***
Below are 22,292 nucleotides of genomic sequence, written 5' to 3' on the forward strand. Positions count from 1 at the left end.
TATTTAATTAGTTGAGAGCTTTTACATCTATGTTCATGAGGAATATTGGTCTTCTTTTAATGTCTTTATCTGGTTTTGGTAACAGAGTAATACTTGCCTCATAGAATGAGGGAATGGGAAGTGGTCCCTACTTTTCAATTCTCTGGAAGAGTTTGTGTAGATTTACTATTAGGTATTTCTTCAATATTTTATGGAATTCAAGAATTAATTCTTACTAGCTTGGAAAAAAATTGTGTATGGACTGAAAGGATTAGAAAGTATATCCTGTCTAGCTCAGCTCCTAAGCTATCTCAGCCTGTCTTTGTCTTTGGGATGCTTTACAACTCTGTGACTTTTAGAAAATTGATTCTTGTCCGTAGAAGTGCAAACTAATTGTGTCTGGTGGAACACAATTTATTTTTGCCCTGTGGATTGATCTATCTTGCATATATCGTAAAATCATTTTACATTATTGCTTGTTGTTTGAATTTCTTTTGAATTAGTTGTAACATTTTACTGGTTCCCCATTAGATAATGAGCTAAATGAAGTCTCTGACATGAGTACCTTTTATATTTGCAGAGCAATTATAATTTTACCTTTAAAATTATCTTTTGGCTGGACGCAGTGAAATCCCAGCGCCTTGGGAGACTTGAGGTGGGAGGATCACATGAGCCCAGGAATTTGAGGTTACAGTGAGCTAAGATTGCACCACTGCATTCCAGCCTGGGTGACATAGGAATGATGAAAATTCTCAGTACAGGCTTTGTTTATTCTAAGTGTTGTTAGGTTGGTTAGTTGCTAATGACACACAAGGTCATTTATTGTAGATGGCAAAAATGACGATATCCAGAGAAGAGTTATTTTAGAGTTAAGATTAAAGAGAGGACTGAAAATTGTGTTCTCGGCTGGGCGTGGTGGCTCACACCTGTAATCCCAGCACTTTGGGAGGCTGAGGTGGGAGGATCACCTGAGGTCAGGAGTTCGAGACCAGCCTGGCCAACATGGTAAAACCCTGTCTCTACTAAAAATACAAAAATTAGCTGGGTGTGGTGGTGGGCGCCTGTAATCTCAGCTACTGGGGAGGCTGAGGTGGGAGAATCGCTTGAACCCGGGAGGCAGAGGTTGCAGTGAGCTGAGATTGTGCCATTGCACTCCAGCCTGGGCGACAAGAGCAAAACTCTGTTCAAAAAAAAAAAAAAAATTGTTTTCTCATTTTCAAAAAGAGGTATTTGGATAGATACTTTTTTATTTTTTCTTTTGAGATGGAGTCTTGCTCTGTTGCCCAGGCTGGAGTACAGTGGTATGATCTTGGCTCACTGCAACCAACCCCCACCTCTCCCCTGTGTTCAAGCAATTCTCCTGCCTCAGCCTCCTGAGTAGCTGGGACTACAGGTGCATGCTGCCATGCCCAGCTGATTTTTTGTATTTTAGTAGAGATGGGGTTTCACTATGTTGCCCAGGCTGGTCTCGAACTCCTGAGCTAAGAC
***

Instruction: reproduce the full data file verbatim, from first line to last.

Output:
Below are 22,292 nucleotides of genomic sequence, written 5' to 3' on the forward strand. Positions count from 1 at the left end.
TATTTAATTAGTTGAGAGCTTTTACATCTATGTTCATGAGGAATATTGGTCTTCTTTTAATGTCTTTATCTGGTTTTGGTAACAGAGTAATACTTGCCTCATAGAATGAGGGAATGGGAAGTGGTCCCTACTTTTCAATTCTCTGGAAGAGTTTGTGTAGATTTACTATTAGGTATTTCTTCAATATTTTATGGAATTCAAGAATTAATTCTTACTAGCTTGGAAAAAAATTGTGTATGGACTGAAAGGATTAGAAAGTATATCCTGTCTAGCTCAGCTCCTAAGCTATCTCAGCCTGTCTTTGTCTTTGGGATGCTTTACAACTCTGTGACTTTTAGAAAATTGATTCTTGTCCGTAGAAGTGCAAACTAATTGTGTCTGGTGGAACACAATTTATTTTTGCCCTGTGGATTGATCTATCTTGCATATATCGTAAAATCATTTTACATTATTGCTTGTTGTTTGAATTTCTTTTGAATTAGTTGTAACATTTTACTGGTTCCCCATTAGATAATGAGCTAAATGAAGTCTCTGACATGAGTACCTTTTATATTTGCAGAGCAATTATAATTTTACCTTTAAAATTATCTTTTGGCTGGACGCAGTGAAATCCCAGCGCCTTGGGAGACTTGAGGTGGGAGGATCACATGAGCCCAGGAATTTGAGGTTACAGTGAGCTAAGATTGCACCACTGCATTCCAGCCTGGGTGACATAGGAATGATGAAAATTCTCAGTACAGGCTTTGTTTATTCTAAGTGTTGTTAGGTTGGTTAGTTGCTAATGACACACAAGGTCATTTATTGTAGATGGCAAAAATGACGATATCCAGAGAAGAGTTATTTTAGAGTTAAGATTAAAGAGAGGACTGAAAATTGTGTTCTCGGCTGGGCGTGGTGGCTCACACCTGTAATCCCAGCACTTTGGGAGGCTGAGGTGGGAGGATCACCTGAGGTCAGGAGTTCGAGACCAGCCTGGCCAACATGGTAAAACCCTGTCTCTACTAAAAATACAAAAATTAGCTGGGTGTGGTGGTGGGCGCCTGTAATCTCAGCTACTGGGGAGGCTGAGGTGGGAGAATCGCTTGAACCCGGGAGGCAGAGGTTGCAGTGAGCTGAGATTGTGCCATTGCACTCCAGCCTGGGCGACAAGAGCAAAACTCTGTTCAAAAAAAAAAAAAAAATTGTTTTCTCATTTTCAAAAAGAGGTATTTGGATAGATACTTTTTTATTTTTTCTTTTGAGATGGAGTCTTGCTCTGTTGCCCAGGCTGGAGTACAGTGGTATGATCTTGGCTCACTGCAACCAACCCCCACCTCTCCCCTGTGTTCAAGCAATTCTCCTGCCTCAGCCTCCTGAGTAGCTGGGACTACAGGTGCATGCTGCCATGCCCAGCTGATTTTTTGTATTTTAGTAGAGATGGGGTTTCACTATGTTGCCCAGGCTGGTCTCGAACTCCTGAGCTAAGAC